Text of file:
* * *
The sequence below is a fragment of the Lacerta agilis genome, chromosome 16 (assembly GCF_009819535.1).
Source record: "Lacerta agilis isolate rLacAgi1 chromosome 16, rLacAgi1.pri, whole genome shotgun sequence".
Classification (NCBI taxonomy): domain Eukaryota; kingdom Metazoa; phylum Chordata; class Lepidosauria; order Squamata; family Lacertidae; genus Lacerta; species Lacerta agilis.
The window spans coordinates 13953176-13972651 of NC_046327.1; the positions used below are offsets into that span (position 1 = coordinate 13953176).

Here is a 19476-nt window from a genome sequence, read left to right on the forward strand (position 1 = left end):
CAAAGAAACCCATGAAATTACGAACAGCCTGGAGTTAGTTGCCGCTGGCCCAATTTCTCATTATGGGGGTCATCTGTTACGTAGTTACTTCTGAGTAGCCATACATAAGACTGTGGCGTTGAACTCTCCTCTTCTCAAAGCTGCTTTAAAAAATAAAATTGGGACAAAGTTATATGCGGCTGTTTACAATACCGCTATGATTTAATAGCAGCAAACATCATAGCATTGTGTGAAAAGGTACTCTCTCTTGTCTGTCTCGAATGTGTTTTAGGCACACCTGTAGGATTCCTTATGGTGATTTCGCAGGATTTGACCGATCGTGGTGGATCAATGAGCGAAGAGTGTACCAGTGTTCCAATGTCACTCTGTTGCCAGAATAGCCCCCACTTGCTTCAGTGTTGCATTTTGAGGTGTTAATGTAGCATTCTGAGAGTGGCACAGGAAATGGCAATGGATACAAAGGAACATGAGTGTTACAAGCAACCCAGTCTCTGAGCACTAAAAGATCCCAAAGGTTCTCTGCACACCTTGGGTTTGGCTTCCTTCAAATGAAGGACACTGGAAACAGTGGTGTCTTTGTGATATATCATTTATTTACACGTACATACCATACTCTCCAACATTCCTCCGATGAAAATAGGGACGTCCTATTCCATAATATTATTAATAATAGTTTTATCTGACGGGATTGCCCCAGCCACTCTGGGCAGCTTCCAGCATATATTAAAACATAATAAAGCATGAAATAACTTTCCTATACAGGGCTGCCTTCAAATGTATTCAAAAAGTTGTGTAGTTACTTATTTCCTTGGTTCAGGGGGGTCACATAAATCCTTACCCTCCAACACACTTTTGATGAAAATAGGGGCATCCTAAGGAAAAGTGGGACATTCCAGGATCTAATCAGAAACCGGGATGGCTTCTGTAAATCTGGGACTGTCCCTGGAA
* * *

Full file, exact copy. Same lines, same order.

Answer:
The sequence below is a fragment of the Lacerta agilis genome, chromosome 16 (assembly GCF_009819535.1).
Source record: "Lacerta agilis isolate rLacAgi1 chromosome 16, rLacAgi1.pri, whole genome shotgun sequence".
Classification (NCBI taxonomy): domain Eukaryota; kingdom Metazoa; phylum Chordata; class Lepidosauria; order Squamata; family Lacertidae; genus Lacerta; species Lacerta agilis.
The window spans coordinates 13953176-13972651 of NC_046327.1; the positions used below are offsets into that span (position 1 = coordinate 13953176).

Here is a 19476-nt window from a genome sequence, read left to right on the forward strand (position 1 = left end):
CAAAGAAACCCATGAAATTACGAACAGCCTGGAGTTAGTTGCCGCTGGCCCAATTTCTCATTATGGGGGTCATCTGTTACGTAGTTACTTCTGAGTAGCCATACATAAGACTGTGGCGTTGAACTCTCCTCTTCTCAAAGCTGCTTTAAAAAATAAAATTGGGACAAAGTTATATGCGGCTGTTTACAATACCGCTATGATTTAATAGCAGCAAACATCATAGCATTGTGTGAAAAGGTACTCTCTCTTGTCTGTCTCGAATGTGTTTTAGGCACACCTGTAGGATTCCTTATGGTGATTTCGCAGGATTTGACCGATCGTGGTGGATCAATGAGCGAAGAGTGTACCAGTGTTCCAATGTCACTCTGTTGCCAGAATAGCCCCCACTTGCTTCAGTGTTGCATTTTGAGGTGTTAATGTAGCATTCTGAGAGTGGCACAGGAAATGGCAATGGATACAAAGGAACATGAGTGTTACAAGCAACCCAGTCTCTGAGCACTAAAAGATCCCAAAGGTTCTCTGCACACCTTGGGTTTGGCTTCCTTCAAATGAAGGACACTGGAAACAGTGGTGTCTTTGTGATATATCATTTATTTACACGTACATACCATACTCTCCAACATTCCTCCGATGAAAATAGGGACGTCCTATTCCATAATATTATTAATAATAGTTTTATCTGACGGGATTGCCCCAGCCACTCTGGGCAGCTTCCAGCATATATTAAAACATAATAAAGCATGAAATAACTTTCCTATACAGGGCTGCCTTCAAATGTATTCAAAAAGTTGTGTAGTTACTTATTTCCTTGGTTCAGGGGGGTCACATAAATCCTTACCCTCCAACACACTTTTGATGAAAATAGGGGCATCCTAAGGAAAAGTGGGACATTCCAGGATCTAATCAGAAACCGGGATGGCTTCTGTAAATCTGGGACTGTCCCTGGAA